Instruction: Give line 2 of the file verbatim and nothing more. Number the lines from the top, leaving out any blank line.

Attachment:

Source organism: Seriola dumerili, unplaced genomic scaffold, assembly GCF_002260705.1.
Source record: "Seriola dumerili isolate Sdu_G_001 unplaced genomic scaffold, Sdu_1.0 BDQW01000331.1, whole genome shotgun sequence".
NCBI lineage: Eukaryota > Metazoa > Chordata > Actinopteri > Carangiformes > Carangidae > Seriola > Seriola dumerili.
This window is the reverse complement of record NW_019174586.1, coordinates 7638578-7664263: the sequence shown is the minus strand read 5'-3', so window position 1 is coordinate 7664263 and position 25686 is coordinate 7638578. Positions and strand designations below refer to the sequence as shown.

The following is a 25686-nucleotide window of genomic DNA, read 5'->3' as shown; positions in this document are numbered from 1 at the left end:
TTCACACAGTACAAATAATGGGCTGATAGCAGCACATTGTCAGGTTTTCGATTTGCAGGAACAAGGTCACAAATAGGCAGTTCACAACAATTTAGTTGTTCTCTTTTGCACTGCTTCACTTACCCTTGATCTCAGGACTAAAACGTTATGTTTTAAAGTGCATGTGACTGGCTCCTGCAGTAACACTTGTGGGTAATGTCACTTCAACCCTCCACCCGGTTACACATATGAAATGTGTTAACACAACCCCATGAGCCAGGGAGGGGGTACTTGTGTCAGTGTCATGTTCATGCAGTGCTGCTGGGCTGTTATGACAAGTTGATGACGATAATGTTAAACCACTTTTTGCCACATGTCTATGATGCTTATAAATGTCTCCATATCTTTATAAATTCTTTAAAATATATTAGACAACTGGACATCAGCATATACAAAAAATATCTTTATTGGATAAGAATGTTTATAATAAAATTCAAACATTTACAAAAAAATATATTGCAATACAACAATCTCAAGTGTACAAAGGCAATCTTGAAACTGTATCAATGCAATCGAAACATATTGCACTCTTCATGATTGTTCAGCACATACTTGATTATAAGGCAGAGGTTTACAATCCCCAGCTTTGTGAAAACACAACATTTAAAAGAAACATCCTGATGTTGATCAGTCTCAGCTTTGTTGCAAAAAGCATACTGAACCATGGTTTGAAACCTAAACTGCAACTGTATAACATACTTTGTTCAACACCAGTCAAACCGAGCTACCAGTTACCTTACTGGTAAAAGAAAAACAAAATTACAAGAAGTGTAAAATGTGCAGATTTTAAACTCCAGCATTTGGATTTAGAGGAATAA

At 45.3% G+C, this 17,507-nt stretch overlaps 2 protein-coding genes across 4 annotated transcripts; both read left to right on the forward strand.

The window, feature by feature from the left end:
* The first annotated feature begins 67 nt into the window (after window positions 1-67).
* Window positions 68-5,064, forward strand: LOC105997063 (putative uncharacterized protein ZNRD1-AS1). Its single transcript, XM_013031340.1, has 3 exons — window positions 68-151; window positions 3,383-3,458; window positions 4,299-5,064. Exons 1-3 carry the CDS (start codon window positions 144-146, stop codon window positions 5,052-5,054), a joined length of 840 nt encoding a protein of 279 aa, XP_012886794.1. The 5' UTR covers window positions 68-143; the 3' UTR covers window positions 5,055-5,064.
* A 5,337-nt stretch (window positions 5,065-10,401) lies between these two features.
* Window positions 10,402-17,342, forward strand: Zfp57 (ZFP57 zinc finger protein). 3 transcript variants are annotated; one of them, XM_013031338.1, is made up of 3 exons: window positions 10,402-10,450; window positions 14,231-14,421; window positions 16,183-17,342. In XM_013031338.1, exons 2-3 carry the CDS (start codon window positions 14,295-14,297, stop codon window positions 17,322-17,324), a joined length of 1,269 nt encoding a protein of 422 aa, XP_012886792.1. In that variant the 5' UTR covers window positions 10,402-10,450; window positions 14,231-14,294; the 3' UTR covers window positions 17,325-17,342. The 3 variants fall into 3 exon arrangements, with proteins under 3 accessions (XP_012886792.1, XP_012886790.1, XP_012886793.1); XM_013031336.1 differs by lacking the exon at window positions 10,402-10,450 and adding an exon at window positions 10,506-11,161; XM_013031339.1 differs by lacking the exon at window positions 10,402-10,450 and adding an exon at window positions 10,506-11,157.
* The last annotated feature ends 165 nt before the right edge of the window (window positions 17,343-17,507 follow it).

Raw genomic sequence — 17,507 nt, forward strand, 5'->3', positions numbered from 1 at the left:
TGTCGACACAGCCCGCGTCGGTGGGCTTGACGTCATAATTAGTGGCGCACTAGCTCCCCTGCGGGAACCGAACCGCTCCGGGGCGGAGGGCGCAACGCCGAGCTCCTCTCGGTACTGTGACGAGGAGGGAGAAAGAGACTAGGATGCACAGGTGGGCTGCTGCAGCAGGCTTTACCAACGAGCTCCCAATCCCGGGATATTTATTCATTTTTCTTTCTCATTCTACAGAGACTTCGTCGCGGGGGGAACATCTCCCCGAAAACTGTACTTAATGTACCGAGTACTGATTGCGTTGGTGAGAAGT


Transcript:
Source record: "Seriola dumerili isolate Sdu_G_001 unplaced genomic scaffold, Sdu_1.0 BDQW01000331.1, whole genome shotgun sequence".